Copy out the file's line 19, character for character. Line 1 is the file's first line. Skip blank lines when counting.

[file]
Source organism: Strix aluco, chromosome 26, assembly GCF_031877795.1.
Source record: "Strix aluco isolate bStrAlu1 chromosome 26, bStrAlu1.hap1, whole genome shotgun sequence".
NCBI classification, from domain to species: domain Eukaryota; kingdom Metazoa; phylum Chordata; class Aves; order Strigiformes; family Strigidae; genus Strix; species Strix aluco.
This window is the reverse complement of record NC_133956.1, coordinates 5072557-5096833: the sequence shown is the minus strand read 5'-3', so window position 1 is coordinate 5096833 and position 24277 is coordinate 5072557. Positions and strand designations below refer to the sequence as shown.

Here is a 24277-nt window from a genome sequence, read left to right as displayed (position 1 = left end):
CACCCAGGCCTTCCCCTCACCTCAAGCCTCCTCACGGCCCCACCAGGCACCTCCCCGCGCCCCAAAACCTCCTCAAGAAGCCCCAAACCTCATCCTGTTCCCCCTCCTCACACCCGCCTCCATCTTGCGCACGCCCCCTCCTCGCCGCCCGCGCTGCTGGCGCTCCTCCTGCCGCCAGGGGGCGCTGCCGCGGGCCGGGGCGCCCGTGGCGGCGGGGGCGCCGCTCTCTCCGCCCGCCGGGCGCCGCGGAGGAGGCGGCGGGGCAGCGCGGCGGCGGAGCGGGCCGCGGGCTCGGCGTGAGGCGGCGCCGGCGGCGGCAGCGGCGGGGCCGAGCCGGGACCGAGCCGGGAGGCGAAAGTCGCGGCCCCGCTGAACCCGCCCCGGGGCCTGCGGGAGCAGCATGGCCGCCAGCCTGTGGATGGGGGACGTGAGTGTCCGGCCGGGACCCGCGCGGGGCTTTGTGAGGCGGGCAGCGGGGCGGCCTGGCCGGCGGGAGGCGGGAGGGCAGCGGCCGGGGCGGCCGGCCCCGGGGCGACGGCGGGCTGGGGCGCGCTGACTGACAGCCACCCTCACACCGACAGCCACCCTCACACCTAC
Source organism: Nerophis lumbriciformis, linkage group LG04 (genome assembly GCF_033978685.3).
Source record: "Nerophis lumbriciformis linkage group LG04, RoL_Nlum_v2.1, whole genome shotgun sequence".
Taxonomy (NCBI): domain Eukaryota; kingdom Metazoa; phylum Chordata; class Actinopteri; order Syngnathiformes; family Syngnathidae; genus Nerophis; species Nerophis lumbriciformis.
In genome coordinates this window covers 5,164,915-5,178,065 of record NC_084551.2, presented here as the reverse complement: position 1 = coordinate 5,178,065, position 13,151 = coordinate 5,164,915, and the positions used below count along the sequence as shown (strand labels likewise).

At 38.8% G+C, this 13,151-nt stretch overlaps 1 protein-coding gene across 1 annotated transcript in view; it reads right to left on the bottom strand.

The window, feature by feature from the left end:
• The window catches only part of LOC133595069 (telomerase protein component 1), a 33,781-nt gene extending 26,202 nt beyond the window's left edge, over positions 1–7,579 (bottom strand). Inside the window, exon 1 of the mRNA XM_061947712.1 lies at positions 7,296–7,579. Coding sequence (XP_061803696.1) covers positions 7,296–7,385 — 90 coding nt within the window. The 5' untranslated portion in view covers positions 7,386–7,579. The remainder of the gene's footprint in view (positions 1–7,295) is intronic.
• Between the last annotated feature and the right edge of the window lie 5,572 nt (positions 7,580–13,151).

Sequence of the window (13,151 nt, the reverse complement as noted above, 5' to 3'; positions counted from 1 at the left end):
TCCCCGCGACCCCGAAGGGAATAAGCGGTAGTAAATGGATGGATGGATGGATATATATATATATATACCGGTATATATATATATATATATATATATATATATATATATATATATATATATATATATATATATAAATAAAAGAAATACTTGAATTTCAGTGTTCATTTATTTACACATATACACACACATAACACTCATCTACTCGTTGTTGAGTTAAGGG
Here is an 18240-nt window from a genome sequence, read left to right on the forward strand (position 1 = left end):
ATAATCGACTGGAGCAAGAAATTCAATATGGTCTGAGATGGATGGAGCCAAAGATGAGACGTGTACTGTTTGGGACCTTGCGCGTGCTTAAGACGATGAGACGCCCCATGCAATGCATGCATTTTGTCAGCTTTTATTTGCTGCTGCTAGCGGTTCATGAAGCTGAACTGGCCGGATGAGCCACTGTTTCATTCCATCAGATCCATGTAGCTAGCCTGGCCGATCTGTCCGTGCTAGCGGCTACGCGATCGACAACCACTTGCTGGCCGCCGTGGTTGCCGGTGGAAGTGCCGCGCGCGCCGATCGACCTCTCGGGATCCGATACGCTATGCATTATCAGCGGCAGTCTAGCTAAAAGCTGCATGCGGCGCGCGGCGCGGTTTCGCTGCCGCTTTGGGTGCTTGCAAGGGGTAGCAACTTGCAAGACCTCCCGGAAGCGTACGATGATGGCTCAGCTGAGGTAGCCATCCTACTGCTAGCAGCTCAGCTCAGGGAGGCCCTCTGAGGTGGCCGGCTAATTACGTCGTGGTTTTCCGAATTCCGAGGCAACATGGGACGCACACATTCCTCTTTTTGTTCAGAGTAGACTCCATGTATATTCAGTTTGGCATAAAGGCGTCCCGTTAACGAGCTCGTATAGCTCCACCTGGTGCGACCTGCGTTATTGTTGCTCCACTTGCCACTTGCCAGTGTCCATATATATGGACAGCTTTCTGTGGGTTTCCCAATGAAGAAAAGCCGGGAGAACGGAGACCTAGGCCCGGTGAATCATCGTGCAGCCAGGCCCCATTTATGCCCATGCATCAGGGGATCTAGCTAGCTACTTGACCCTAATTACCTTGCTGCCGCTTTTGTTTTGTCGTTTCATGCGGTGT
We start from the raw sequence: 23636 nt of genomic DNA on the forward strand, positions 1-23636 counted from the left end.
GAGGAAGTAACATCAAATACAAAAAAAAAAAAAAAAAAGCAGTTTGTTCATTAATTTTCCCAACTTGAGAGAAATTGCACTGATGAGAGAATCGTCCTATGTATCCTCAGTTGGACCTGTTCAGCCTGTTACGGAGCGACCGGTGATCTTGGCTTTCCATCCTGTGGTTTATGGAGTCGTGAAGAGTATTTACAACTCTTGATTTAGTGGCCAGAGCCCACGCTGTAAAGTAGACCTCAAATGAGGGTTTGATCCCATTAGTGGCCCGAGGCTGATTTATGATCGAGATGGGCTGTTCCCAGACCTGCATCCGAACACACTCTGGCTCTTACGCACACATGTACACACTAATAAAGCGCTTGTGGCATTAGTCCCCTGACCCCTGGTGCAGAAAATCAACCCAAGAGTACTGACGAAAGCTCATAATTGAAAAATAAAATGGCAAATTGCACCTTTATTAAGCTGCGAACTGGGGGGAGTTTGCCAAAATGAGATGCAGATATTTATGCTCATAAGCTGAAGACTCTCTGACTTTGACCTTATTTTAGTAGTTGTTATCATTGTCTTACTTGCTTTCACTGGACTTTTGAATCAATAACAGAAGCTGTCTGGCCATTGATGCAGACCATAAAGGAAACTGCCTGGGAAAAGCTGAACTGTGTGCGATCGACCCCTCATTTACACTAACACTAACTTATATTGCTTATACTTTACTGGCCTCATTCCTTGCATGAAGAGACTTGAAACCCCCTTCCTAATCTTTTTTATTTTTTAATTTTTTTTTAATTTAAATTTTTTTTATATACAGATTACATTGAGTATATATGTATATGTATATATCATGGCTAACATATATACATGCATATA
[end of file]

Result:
We start from the raw sequence: 23636 nt of genomic DNA on the forward strand, positions 1-23636 counted from the left end.